Thursday, October 4, 2012


  1. Catalyst tonight just brilliant.
    Well done to all of you.

    John Butler and Bob Brown are on ABC Breakfast (TV) Friday morning to talk about the concert.

  2. I know I'm always posting these but the race to get gas into Asia is threatening the Kimberley - and of course other raw materials for this Asian Century.Anything that stands to undermine this crazy rush is interesting,after all our Planet is now beyond doubt living on borrowed time.

    Three energy producers agreed on a plan Wednesday for a pipeline that would send Alaskan natural gas originally intended for the Lower 48 states to Japan and South Korea.

    Exxon Mobil, ConocoPhillips, BP and pipeline firm TransCanada Corp. set a timeline for constructing one of the world’s largest natural gas pipelines, a $65 billion endeavor.

    The plan is for the pipeline to bring Alaska’s North Slope natural gas reserves to a port in the state's southern coast. It would then be liquefied for tanker travel so it could be exported to Asia.

    The project puts the administration’s role in exporting natural gas back in focus, as it would need to approve pacts with South Korea and Japan.


    Energy majors advance Alaska LNG project and see a world-scale production plant

    Thursday, 04 October 2012

    ExxonMobil, ConocoPhillips, BP and TransCanada have signalled progress in their studies for an LNG project in Alaska to monetize North Slope natural gas and the venture could become one of the biggest in the world.


    Maybe Woodside could bugger off to the eastern Med?

    The study, collating existing scientific data, says that geological similarities indicate that reserves offshore Crete may match the prolific Levantine Basin where recent Israeli and Cypriot discoveries are clustered.

    It points to strategically significant reserves in Greek waters south of Crete in the range of 3.5 trillion cubic metres (Tcm), enough to cover over six years of EU gas demand, and the equivalent of about 1.5 billion barrels of oil.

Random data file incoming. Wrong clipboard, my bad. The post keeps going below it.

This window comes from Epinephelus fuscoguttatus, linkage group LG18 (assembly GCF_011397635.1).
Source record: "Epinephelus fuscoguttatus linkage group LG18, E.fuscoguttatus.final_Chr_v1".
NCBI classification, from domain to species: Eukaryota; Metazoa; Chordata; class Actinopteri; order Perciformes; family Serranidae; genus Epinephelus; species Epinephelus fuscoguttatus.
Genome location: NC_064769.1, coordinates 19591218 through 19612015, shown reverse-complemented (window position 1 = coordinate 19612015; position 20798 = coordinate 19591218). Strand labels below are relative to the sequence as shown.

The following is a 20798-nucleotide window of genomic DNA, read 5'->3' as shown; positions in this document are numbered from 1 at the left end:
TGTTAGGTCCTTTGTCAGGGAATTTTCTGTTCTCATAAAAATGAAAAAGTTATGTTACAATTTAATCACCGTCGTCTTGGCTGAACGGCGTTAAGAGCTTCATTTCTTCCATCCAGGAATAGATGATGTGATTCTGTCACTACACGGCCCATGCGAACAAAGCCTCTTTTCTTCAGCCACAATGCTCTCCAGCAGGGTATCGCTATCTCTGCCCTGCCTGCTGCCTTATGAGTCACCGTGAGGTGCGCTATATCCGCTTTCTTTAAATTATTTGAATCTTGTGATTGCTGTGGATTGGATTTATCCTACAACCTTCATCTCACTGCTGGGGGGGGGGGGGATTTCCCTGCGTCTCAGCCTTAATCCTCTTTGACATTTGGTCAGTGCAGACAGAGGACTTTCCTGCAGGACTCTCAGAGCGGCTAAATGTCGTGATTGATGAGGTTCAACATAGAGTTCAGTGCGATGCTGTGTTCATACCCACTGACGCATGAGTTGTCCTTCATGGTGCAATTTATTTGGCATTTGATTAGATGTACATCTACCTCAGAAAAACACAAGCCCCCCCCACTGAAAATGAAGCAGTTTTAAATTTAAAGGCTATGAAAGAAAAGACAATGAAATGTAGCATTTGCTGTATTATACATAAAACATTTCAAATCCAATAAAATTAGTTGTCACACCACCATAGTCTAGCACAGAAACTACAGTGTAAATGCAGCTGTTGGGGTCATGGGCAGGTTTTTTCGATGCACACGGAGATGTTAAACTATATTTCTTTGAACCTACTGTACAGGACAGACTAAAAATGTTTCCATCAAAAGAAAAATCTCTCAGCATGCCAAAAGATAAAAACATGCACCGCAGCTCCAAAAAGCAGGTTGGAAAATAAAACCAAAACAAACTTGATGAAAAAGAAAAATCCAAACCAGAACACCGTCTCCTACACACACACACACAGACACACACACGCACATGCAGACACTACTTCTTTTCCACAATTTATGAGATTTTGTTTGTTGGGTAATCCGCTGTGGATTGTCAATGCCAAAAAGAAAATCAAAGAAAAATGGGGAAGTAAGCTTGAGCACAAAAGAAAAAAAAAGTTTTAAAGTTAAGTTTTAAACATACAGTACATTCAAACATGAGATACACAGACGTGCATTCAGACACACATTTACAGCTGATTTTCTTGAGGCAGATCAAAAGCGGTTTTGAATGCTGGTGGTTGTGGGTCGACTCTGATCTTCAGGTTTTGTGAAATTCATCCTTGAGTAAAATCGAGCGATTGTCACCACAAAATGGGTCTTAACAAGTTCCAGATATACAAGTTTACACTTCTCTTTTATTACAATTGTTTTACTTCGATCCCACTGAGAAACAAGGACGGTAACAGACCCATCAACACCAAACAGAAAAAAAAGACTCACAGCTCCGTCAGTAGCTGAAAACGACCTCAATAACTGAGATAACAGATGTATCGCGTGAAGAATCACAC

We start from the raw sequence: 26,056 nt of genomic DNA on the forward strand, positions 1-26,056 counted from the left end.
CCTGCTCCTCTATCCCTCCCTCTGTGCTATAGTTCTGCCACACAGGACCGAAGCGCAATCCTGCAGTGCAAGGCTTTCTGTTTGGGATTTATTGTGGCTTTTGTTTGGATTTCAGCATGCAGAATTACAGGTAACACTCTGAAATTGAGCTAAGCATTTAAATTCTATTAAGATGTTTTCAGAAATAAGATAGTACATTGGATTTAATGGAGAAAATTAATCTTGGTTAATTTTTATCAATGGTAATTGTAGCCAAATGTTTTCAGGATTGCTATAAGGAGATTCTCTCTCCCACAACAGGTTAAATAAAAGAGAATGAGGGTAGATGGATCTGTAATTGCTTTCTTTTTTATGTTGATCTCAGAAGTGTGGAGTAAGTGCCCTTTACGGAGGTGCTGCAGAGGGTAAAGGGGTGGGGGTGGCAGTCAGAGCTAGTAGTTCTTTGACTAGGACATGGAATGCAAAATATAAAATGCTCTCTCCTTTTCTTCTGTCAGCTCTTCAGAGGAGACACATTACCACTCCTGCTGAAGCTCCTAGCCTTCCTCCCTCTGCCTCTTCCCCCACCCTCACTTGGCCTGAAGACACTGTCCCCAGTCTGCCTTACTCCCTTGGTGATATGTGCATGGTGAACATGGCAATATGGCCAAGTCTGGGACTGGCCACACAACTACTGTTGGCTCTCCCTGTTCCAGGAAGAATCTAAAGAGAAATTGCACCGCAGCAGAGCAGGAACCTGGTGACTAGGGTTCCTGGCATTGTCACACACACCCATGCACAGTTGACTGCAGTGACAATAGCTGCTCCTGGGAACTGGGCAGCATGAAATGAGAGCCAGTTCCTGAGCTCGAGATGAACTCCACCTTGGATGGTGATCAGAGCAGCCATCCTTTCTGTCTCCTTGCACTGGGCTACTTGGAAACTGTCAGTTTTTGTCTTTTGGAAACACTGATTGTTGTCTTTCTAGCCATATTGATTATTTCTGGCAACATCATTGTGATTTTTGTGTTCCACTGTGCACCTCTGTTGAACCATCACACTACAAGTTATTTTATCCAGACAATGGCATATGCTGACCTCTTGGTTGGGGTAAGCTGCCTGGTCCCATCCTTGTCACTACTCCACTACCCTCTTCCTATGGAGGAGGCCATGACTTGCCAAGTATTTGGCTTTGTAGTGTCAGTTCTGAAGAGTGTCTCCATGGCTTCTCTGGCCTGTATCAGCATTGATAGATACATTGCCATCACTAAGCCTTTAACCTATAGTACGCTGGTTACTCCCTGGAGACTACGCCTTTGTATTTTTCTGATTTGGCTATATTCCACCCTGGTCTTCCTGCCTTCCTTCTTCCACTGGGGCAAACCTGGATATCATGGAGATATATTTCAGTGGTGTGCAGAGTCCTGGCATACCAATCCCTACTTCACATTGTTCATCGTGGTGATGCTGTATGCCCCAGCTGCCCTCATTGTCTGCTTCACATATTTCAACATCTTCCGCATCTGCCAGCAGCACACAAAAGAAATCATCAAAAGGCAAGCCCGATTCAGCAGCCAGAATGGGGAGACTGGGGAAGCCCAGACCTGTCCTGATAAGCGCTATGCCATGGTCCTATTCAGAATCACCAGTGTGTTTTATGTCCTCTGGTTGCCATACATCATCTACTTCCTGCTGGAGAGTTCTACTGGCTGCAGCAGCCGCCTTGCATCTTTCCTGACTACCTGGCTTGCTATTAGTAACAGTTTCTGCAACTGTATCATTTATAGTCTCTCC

While it will take years to explore and develop any offshore gas sector, Greece has launched a licencing round and has commissioned a seismic survey company to pin down the extent of hydrocarbon deposits. The results are expected in mid-2013.

    Presenting their findings, study authors Antonis Foscolos, Elias Konofagos and Nikos Lygeros said they expected the reserves to generate £464 billion in state earnings over 25 years.

    "We feel this is a very conservative figure," Konofagos, whose Athens-based company Flow Energy informally advises the government on energy strategy, told Reuters


    Talk some time back of the North Sea oil and gas being dead and tens of thousands of Brits heading downunder to work must have been wrong.

    GLOBAL investors are targeting the North Sea oil industry and creating a new jobs boom.

    Soaring interest in the vital sector is a massive turnaround from the dark days when Chancellor George Osborne was blamed for almost killing off investment in one fell swoop.

    Leading energy firms were told yesterday that thanks to new Treasury measures, oil and gas reserves in UK waters are now being viewed more as a long-term asset than a short-term cash flow for the Exchequer.

    The turnaround was hailed last night as great news for the north and north-east economy.

    Could be some spare workers from iron ore if this continues.

    Total iron ore shipments from Port Hedland in September were 19.9 million tonnes, down from 22.8 million in August and 20 million in September last year.

    BHP Billiton is the port's biggest user, followed by Fortescue Metals Group.

    Japan imported 2.1 million tonnes in September, versus 2.4 million tonnes in August. September shipments to South Korea were 1.9 million tonnes against 2.7 million tonnes in August.


    People whinging about Aussie workers and productivity should look at this,

    Traffic chaos to cost $20bn by 2020, says Transurban


      Airline executives have indicated that a one-hour delay for a fly-in, fly-out trip could cost the resources industry $50,000 to $80,000.

      "Given the size of WA and its isolation, the airport is a critical piece of infrastructure," Mr Buswell said. "If they do not add another runway, it will become an economic blocker."

      He said the situation was so bad executives were leaving a day earlier to ensure they made meetings on time.